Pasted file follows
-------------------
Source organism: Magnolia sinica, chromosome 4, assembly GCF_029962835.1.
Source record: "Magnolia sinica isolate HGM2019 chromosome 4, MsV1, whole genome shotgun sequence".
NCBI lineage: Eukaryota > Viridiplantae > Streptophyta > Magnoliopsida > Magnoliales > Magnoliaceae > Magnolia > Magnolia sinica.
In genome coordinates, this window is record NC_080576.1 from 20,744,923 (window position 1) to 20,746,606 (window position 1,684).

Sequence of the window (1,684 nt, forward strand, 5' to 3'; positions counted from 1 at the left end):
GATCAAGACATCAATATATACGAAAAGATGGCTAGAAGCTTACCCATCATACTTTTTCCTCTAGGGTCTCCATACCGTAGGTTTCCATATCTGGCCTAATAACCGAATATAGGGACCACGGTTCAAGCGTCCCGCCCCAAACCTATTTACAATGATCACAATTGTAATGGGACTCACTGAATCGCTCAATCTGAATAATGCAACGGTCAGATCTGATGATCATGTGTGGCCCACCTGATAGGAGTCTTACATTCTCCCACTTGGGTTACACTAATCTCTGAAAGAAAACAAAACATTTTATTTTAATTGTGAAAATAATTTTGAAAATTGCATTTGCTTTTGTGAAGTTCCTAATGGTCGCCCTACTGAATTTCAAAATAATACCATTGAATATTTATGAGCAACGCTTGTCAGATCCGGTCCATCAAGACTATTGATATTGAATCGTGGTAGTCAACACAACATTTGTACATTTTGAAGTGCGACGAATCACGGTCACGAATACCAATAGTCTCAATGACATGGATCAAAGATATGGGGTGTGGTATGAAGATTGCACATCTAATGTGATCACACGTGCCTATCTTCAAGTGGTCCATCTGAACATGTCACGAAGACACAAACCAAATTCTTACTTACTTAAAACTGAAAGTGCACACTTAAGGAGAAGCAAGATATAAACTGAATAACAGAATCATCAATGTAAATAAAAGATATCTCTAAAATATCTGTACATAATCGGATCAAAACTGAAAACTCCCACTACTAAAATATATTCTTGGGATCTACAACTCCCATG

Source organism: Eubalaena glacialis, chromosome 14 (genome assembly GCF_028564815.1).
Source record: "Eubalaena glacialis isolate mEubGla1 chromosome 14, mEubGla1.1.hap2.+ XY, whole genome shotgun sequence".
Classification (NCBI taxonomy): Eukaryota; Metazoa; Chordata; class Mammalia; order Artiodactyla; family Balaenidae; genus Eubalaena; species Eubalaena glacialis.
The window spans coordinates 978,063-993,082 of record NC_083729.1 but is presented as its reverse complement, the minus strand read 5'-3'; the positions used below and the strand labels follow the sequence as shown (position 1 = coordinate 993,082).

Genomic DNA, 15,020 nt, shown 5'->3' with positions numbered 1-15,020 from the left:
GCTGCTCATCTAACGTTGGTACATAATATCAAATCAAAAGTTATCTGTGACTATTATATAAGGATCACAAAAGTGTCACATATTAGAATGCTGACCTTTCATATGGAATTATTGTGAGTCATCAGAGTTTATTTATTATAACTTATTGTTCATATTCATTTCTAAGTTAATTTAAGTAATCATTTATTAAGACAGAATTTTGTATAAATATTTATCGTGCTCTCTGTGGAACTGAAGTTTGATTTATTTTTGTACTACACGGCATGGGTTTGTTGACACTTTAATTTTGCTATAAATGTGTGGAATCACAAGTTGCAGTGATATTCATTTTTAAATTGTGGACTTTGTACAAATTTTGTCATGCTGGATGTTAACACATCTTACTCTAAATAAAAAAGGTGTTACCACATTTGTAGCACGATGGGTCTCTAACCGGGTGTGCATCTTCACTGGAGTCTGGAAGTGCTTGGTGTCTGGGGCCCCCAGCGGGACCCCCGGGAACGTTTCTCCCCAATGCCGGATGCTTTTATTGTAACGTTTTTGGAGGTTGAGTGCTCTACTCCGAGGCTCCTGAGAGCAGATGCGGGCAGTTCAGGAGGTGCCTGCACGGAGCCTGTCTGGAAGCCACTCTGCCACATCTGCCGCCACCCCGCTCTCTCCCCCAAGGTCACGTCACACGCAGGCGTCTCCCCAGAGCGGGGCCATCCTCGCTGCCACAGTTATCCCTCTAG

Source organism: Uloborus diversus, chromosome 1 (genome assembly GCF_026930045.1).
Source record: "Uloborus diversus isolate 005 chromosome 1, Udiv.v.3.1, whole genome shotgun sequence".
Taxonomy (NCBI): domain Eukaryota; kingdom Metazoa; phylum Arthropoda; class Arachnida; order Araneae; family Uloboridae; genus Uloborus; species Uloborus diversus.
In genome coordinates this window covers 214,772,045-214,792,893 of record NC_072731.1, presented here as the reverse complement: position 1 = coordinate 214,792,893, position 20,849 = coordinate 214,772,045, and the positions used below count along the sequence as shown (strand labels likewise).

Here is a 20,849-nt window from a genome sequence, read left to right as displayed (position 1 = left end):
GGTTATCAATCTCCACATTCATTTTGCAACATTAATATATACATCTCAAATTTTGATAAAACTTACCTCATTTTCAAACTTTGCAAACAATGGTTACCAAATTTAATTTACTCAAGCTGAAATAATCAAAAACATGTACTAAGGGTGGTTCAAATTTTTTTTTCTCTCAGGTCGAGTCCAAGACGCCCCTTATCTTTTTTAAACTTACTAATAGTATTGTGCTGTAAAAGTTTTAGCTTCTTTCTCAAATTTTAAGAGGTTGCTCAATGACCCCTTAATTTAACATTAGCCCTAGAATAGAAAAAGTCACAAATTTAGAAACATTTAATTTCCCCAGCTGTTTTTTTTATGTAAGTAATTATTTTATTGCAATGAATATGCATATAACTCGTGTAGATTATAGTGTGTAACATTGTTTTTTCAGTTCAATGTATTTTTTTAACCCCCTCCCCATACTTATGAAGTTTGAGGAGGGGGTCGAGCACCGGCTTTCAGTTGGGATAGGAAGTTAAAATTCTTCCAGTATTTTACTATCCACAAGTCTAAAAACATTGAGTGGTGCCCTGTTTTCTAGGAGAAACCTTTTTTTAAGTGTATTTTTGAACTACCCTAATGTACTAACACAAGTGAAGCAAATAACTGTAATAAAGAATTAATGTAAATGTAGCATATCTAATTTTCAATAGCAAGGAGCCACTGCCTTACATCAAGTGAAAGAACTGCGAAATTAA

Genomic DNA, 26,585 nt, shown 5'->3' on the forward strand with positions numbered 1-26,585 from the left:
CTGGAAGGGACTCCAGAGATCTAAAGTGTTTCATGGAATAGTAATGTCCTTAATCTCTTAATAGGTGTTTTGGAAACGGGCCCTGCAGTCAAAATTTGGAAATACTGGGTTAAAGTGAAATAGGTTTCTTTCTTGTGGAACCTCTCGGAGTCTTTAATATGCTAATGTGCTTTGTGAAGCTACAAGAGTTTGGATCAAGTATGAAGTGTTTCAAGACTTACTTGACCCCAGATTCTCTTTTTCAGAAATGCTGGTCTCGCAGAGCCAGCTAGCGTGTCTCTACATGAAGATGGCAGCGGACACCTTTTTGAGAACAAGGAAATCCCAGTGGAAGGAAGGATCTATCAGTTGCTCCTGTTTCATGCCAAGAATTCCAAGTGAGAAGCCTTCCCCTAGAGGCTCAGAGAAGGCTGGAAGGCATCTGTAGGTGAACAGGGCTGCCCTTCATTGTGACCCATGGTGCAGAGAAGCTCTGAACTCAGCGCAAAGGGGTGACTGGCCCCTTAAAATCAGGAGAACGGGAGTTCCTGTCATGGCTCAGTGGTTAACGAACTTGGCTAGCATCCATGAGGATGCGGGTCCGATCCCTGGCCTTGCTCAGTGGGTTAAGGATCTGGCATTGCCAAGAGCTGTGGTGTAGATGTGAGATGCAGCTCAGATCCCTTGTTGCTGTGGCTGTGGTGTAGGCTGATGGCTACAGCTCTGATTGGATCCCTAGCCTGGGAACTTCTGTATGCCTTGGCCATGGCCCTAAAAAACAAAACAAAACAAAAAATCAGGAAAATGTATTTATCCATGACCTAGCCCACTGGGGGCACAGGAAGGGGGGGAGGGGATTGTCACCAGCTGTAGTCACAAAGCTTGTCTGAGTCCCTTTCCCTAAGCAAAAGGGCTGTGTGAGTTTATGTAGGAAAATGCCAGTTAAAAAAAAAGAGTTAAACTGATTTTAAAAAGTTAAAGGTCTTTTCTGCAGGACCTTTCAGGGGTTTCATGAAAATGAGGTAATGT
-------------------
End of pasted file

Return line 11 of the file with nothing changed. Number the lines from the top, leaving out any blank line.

Genomic DNA, 15,020 nt, shown 5'->3' with positions numbered 1-15,020 from the left: